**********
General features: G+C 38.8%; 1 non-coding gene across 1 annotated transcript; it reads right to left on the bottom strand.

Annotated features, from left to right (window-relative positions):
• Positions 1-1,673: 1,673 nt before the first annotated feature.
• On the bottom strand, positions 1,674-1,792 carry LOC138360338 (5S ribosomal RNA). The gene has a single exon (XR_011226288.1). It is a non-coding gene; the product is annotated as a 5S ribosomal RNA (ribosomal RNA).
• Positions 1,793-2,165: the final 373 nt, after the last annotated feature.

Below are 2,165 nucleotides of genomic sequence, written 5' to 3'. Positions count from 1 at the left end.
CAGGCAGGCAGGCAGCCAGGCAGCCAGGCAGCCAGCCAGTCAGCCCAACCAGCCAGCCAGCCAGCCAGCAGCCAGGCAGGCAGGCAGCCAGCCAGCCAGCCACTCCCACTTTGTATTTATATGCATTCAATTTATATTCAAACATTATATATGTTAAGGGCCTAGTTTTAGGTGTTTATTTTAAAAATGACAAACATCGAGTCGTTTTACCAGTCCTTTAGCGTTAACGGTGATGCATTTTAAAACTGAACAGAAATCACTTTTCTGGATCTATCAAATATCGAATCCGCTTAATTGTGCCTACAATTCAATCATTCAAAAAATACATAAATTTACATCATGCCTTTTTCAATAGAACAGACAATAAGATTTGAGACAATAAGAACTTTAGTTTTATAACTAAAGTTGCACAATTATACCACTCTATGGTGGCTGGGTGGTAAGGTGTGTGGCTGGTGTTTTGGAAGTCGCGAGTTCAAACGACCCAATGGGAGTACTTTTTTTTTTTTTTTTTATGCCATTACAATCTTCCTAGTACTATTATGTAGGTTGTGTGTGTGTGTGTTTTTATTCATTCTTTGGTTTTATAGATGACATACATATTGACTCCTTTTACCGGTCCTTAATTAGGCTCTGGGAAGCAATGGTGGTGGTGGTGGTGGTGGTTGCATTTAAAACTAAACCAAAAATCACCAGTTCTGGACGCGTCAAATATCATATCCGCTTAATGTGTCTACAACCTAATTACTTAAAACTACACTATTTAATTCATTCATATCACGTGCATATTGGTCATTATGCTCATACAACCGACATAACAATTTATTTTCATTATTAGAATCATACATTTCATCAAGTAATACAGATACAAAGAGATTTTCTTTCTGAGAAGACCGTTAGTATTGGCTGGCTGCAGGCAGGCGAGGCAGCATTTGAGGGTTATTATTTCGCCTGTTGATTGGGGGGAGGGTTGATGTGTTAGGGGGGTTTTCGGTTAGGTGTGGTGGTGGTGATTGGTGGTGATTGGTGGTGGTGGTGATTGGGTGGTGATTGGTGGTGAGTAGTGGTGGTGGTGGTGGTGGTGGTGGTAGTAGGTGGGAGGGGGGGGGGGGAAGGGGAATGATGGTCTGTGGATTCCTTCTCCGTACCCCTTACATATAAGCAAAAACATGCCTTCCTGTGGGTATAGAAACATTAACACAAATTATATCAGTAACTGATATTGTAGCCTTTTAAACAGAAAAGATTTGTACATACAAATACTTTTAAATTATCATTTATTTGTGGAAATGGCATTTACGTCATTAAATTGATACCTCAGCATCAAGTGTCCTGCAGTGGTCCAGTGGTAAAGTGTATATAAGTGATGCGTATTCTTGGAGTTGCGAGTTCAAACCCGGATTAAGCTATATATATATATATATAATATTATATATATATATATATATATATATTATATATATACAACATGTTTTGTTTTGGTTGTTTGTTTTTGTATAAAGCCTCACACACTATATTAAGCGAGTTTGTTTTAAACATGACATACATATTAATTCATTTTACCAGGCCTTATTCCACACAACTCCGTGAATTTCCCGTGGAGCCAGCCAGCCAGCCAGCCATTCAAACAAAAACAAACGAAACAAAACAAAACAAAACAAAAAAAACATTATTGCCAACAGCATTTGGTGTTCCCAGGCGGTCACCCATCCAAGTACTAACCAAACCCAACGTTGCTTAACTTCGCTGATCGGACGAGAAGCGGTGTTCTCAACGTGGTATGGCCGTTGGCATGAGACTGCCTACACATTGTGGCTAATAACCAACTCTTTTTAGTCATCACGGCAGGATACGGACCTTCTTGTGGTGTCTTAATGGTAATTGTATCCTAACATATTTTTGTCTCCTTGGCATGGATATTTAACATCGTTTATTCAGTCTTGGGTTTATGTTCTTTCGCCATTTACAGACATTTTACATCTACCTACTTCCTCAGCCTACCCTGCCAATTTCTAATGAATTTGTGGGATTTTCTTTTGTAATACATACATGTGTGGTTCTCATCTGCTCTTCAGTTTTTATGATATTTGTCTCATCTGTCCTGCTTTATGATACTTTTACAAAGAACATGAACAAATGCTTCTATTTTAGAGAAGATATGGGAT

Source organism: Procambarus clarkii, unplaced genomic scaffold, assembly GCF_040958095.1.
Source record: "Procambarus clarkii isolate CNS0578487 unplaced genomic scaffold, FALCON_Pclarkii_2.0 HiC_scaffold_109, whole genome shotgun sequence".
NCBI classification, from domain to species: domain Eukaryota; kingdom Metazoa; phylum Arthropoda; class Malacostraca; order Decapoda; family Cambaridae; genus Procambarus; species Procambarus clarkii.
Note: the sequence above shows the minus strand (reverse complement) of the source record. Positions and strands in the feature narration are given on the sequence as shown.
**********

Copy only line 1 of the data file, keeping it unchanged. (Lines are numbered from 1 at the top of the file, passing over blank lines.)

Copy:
General features: G+C 38.8%; 1 non-coding gene across 1 annotated transcript; it reads right to left on the bottom strand.